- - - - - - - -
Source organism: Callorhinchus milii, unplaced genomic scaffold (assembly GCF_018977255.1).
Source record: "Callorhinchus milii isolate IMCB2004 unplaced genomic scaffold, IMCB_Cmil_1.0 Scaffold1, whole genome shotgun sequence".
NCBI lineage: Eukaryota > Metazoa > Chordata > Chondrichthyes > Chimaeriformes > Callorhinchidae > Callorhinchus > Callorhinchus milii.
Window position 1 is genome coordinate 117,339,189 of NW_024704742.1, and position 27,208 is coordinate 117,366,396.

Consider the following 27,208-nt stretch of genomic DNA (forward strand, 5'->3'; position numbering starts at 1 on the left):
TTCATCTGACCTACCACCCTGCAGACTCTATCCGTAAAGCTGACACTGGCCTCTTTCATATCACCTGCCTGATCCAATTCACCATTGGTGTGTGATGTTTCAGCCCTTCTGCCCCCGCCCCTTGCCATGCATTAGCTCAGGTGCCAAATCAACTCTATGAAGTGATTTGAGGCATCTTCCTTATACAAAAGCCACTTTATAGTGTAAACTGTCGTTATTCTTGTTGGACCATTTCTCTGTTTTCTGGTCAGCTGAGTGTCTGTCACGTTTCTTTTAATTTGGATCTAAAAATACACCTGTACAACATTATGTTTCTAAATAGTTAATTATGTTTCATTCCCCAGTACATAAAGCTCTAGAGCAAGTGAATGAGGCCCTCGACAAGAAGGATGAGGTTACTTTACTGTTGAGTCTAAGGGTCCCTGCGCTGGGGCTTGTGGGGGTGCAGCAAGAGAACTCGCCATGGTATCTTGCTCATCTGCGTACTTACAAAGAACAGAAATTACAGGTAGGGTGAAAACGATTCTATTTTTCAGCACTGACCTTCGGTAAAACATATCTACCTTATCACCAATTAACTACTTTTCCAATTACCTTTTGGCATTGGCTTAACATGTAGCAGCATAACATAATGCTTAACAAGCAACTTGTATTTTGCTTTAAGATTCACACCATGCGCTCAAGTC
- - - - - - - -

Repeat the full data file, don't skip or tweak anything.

Source organism: Callorhinchus milii, unplaced genomic scaffold (assembly GCF_018977255.1).
Source record: "Callorhinchus milii isolate IMCB2004 unplaced genomic scaffold, IMCB_Cmil_1.0 Scaffold1, whole genome shotgun sequence".
NCBI lineage: Eukaryota > Metazoa > Chordata > Chondrichthyes > Chimaeriformes > Callorhinchidae > Callorhinchus > Callorhinchus milii.
Window position 1 is genome coordinate 117,339,189 of NW_024704742.1, and position 27,208 is coordinate 117,366,396.

Consider the following 27,208-nt stretch of genomic DNA (forward strand, 5'->3'; position numbering starts at 1 on the left):
TTCATCTGACCTACCACCCTGCAGACTCTATCCGTAAAGCTGACACTGGCCTCTTTCATATCACCTGCCTGATCCAATTCACCATTGGTGTGTGATGTTTCAGCCCTTCTGCCCCCGCCCCTTGCCATGCATTAGCTCAGGTGCCAAATCAACTCTATGAAGTGATTTGAGGCATCTTCCTTATACAAAAGCCACTTTATAGTGTAAACTGTCGTTATTCTTGTTGGACCATTTCTCTGTTTTCTGGTCAGCTGAGTGTCTGTCACGTTTCTTTTAATTTGGATCTAAAAATACACCTGTACAACATTATGTTTCTAAATAGTTAATTATGTTTCATTCCCCAGTACATAAAGCTCTAGAGCAAGTGAATGAGGCCCTCGACAAGAAGGATGAGGTTACTTTACTGTTGAGTCTAAGGGTCCCTGCGCTGGGGCTTGTGGGGGTGCAGCAAGAGAACTCGCCATGGTATCTTGCTCATCTGCGTACTTACAAAGAACAGAAATTACAGGTAGGGTGAAAACGATTCTATTTTTCAGCACTGACCTTCGGTAAAACATATCTACCTTATCACCAATTAACTACTTTTCCAATTACCTTTTGGCATTGGCTTAACATGTAGCAGCATAACATAATGCTTAACAAGCAACTTGTATTTTGCTTTAAGATTCACACCATGCGCTCAAGTC